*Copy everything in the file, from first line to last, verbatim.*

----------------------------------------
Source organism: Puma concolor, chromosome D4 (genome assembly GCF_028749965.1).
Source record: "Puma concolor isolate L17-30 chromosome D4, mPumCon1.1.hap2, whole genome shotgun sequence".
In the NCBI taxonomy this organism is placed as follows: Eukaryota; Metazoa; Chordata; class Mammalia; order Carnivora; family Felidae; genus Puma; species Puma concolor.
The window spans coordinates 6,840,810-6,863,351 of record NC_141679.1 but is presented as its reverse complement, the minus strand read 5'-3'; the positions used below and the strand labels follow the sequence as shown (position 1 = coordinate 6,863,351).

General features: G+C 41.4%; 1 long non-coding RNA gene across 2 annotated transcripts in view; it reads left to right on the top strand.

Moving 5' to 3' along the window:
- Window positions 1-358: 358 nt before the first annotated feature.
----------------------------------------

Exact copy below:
Source organism: Puma concolor, chromosome D4 (genome assembly GCF_028749965.1).
Source record: "Puma concolor isolate L17-30 chromosome D4, mPumCon1.1.hap2, whole genome shotgun sequence".
In the NCBI taxonomy this organism is placed as follows: Eukaryota; Metazoa; Chordata; class Mammalia; order Carnivora; family Felidae; genus Puma; species Puma concolor.
The window spans coordinates 6,840,810-6,863,351 of record NC_141679.1 but is presented as its reverse complement, the minus strand read 5'-3'; the positions used below and the strand labels follow the sequence as shown (position 1 = coordinate 6,863,351).

General features: G+C 41.4%; 1 long non-coding RNA gene across 2 annotated transcripts in view; it reads left to right on the top strand.

Moving 5' to 3' along the window:
- Window positions 1-358: 358 nt before the first annotated feature.